Devout less stressed than nonbelievers

Religion may provide a “buffer” allowing the devout to feel less anxiety when they make mistakes, compared with nonbelievers, according to new scientific research.

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TORONTO (RNS)—Religion may provide a “buffer” allowing the devout to feel less anxiety when they make mistakes, compared with nonbelievers, according to new scientific research.

Researchers at the University of Toronto measured “error-related negativity” —people’s defensive response to errors— and compared it to religious belief. Their findings were published in the journal Psychological Science. (Download the article as a pdf file)

In the experiments, participants had electrodes measuring their brain activity as they performed cognitive tests. One test of 40 students involved making a grammatically correct sentence out of jumbled words; some of the sentences contained words with religious connotations, like “sacred” or “divine.”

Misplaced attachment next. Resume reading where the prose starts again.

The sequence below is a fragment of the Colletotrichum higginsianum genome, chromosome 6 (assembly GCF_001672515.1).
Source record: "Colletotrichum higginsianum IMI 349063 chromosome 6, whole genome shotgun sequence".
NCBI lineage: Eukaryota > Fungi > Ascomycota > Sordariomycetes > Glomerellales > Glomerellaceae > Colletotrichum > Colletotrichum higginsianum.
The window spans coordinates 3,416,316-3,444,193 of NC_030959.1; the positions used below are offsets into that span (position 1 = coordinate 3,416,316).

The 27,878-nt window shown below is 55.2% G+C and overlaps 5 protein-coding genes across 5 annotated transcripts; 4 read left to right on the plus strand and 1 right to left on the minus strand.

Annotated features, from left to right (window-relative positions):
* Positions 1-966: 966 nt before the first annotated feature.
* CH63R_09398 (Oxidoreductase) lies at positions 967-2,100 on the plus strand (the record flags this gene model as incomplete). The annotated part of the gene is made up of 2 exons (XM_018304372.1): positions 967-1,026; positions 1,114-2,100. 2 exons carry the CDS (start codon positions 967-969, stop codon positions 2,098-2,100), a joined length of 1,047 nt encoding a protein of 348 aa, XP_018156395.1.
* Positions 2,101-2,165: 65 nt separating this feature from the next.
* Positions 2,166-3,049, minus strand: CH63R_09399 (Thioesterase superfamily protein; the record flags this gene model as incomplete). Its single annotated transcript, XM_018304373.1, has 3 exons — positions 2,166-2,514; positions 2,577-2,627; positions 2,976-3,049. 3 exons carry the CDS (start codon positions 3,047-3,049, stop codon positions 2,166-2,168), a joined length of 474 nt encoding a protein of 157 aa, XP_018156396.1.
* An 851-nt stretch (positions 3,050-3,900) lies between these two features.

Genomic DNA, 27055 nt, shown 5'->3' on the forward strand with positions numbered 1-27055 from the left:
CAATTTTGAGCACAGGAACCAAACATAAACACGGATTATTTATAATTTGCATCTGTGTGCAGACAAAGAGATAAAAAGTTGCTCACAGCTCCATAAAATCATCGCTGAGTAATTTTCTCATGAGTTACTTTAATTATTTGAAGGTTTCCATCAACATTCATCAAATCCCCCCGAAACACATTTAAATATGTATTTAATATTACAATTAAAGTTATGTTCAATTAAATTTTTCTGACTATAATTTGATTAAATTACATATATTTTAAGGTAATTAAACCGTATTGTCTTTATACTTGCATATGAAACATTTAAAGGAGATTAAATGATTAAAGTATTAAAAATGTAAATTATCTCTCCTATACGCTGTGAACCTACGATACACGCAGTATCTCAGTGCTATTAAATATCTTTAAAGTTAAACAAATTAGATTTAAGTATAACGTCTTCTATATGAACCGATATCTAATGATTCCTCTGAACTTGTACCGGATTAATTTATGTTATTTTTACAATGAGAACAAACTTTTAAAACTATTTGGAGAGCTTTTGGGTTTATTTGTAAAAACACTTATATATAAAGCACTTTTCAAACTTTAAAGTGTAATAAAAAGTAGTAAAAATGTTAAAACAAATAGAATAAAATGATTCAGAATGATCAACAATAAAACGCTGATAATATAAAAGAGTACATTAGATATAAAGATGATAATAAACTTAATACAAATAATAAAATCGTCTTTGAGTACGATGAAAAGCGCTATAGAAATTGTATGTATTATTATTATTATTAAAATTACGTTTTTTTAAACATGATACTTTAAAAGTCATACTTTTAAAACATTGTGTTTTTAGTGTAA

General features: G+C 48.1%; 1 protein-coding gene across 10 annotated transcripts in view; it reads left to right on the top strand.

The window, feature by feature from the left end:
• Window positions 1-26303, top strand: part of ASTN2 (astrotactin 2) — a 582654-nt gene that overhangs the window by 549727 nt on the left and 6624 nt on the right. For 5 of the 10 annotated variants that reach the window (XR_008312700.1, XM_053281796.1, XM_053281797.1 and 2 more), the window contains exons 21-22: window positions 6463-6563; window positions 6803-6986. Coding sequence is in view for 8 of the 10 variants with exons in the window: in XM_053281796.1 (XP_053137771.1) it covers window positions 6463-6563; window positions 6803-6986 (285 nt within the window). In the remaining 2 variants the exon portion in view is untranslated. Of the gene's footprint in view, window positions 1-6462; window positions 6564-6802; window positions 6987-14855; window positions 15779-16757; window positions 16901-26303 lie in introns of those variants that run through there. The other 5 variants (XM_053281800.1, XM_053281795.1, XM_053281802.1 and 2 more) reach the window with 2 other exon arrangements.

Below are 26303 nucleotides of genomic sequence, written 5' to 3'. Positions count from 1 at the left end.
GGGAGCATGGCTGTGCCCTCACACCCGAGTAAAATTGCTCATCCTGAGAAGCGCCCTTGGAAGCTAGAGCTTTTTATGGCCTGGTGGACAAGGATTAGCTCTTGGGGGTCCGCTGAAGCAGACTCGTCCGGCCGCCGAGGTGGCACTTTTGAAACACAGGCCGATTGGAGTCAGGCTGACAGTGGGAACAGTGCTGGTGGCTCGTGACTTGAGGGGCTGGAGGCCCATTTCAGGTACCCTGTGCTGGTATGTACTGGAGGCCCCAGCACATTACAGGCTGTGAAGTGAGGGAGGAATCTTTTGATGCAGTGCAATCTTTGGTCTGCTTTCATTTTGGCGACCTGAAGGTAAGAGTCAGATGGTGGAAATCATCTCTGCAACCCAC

Another experiment required participants to identify the color of words that flashed on a screen. Some words were depicted in their correct color while others were not.

They were then asked to quantify their belief in God on a scale of zero to seven.

The study found participants who were religious or claimed belief in God “showed low levels of distress-related neural activity” when they learned of their test errors, compared with nonbelievers.

By contrast, atheists demonstrated a “heightened neural response” and reacted more defensively when they learned of their errors, wrote the study’s lead author, Michael Inzlicht, an associate professor of psychology at the University of Toronto.

Inzlicht and co-author Alexa Tullett added, “Thinking about one’s religion, consciously or otherwise, acts as a bulwark against defensive reactions to errors; it muffles the cortical alarm bell. …

“If thinking about religion leads people to react to their errors with less distress and defensiveness … in the long run, this effect may translate to religious people living their lives with greater equanimity than nonreligious people, being better able to cope with the pressures of living in a sometimes-hostile world.”

 

 


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